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Clash At Demonhead (NES) artwork

Clash At Demonhead (NES) review

"Even though it stumbles now and then, I think Clash at Demonhead is a game that people should seek out. It stands as a true example of forward thinking that was hampered by the technical limitations of the 8-bit era. "

One of my favorite things about evaluating retro games is finding features and game mechanics that were ahead of their time. Every now and then Iíll come across a game that has interesting design elements that sit right next to modern titles, and thatís what I found in the case of Clash at Demonhead. Although itís a rather obscure game in the NES library, this action game from Vic Tokai is just a couple steps away from being the first entry in the open world subgenre.

The brilliant Professor Plum--inventor of the ominous sounding Doomsday Bomb--has been kidnapped by the Demonís Battalion. Only the Sabre Tiger Squad, led by our hero Bang, can ascend the mountain of Demonhead and find the professor before his weapon is detonated.

Thatís the setup for Clash at Demonhead, and in a time when good language translations were rare I got the impression that whoever localized this game had a lot of fun in doing so. The in-game dialogue is chock full of personality and charm, seemingly missing a lot of the strange translation hiccups that were so common during the NES days.

As I played the game and came to grips with everything it allowed me to do, I was impressed with the level of freedom I felt. Demonhead is broken down into numbered routes which can be selected at different intersections. The map features around 40 areas, and many can only be accessed by finding secret exits or pathways through some of the larger routes. Considering that Clash at Demonhead first came out in 1989, itís amazing to see a world thatís so open for exploration, especially if you have the tools for the job.

With the right items, Bang can traverse areas that appear to be impassable or even lethal at a first glance. Diving under the waves with the aqualung opens up alternate routes, hidden treasures, or shortcuts. Falling into a pit leads Bang into an underground path that leads back to the beginning of the area as opposed to the certain death found in other games. Even apparently dead ends may actually just be your cue to climb up a wall to find new challenges. The vast amount of traversal options makes Clash at Demonhead feel wide open when compared to most other games on the NES.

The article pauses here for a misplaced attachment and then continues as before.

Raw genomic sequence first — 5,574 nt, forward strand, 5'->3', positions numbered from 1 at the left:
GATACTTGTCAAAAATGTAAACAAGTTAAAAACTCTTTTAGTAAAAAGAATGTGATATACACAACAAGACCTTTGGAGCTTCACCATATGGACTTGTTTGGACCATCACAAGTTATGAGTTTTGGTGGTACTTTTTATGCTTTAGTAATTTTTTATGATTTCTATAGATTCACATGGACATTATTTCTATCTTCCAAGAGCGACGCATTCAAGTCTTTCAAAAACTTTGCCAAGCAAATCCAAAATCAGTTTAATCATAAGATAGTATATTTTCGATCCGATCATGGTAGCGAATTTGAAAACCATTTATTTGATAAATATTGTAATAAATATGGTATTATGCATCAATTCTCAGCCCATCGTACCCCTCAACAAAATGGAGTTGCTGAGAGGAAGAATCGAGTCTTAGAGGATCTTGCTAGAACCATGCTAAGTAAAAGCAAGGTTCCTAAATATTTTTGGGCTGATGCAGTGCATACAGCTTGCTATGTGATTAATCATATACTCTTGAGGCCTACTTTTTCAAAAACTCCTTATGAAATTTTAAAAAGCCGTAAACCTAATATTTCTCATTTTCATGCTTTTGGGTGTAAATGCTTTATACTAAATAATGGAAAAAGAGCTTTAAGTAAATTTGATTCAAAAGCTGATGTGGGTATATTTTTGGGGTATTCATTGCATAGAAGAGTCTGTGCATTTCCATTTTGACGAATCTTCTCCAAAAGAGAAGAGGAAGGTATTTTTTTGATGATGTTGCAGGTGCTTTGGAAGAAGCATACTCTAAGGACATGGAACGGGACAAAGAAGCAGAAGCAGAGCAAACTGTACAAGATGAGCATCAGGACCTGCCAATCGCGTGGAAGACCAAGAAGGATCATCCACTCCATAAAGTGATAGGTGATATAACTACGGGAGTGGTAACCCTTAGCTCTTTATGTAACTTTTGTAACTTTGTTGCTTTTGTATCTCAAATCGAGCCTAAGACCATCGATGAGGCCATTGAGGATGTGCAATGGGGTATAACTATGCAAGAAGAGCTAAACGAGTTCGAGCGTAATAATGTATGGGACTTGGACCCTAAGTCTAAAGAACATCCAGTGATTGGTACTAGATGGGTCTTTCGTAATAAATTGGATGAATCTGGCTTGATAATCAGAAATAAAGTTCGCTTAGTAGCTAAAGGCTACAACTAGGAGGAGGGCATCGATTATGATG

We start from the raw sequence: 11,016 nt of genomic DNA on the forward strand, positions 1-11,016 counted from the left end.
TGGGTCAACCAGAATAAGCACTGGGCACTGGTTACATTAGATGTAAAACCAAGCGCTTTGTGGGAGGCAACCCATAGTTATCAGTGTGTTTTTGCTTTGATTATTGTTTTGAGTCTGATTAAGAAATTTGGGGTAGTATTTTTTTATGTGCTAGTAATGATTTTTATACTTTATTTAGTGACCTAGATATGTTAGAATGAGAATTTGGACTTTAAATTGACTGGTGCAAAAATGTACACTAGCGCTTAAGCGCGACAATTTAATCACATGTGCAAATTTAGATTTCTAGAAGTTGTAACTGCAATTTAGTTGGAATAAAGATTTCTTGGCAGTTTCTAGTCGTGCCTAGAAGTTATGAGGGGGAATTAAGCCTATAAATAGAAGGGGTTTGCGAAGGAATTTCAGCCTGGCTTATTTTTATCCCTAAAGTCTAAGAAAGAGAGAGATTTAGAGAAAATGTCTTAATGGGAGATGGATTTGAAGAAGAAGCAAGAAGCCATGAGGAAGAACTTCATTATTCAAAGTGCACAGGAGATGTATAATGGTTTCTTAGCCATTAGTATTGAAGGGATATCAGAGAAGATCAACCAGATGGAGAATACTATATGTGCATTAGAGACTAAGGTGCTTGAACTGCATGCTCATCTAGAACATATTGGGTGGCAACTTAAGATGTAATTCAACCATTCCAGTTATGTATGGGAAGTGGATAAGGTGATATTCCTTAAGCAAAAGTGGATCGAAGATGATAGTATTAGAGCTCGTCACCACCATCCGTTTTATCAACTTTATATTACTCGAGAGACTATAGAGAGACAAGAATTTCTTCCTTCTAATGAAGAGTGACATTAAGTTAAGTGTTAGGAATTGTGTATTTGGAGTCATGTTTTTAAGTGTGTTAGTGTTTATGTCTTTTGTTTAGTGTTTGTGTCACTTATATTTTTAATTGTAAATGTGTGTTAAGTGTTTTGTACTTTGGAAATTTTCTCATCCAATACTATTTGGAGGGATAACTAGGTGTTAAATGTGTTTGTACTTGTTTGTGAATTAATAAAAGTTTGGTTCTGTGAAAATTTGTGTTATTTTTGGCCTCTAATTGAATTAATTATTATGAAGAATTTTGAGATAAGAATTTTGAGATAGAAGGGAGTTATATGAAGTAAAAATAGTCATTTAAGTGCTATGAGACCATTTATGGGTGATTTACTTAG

When it comes to actually making progress through the games story, that wide open feeling rapidly vanishes. Certain events will occur when Bang crosses a route, but only once he does so in an approved order. For example, itís impossible to get to one of the first boss levels unless Bang first runs into his friend Michael on route 3, which in turn leads him to a sprite on route 17 that opens the way forward. Many of the levels seem to exist only as throughways, but occasionally important events will occur within them, and I ran into many instances where I was constantly backtracking, trying to trigger the next event that would lead to a boss or cutscene.

I wouldnít have minded the aimless wandering if the action in Clash at Demonhead was unique or fun, but itís merely serviceable. Most of the enemies are little critters that move in erratic patterns and hop around just enough to become a nuisance. Bang canít aim his shots, which is a personal pet peeve of mine when it comes to side scrolling action games. I felt a great desire to avoid most of the enemies, but killing them is important, as they will randomly drop money and apples. The money is vital to progression, as the shop that Bang frequents not only sells cool gear like the jetpack and health items, but the micro recorder that spits out save passwords. Apples increase Bangís ďforceĒ, which fuels the special abilities he learns during the game, including a handy teleport for fast travel.

The game has less than impressive graphics, but great art design goes a long way toward masking that fact. The entire game is rendered in a very Ď80s anime style that was thankfully kept intact. The character sprites for Bang and the handful of allies he finds along the way are large and expressive, with Bangís huge mane of spikey hair a highlight. He has a large number of animations for a game of this time period, especially considering that his individual pieces of tech drastically change his appearance. The personality displayed in the design and animation for Bang and some of the larger enemies distract from the fact that the backgrounds are dull and lack the detail found in many other leading action games on the NES.

I just wish that the music had even a fraction of that charm and personality. The soundtrack for Demonhead truly grates, with no memorable songs to be found. Moreover, the soundtrack restarts anytime the screen changes. Considering how quickly Bang can move from screen to screen, this becomes enough of a problem that Iíd recommend putting this game on mute and perhaps throwing on some classic NES soundtracks in the background.

Even though it stumbles now and then, I think Clash at Demonhead is a game that people should seek out. It stands as a true example of forward thinking that was hampered by the technical limitations of the 8-bit era. Itís also gratifying to discover that this game is much more than just the source material for a winking in-joke in the Scott Pilgrim comic book.


AlphaNerd's avatar
Freelance review by Julian Titus (April 29, 2013)

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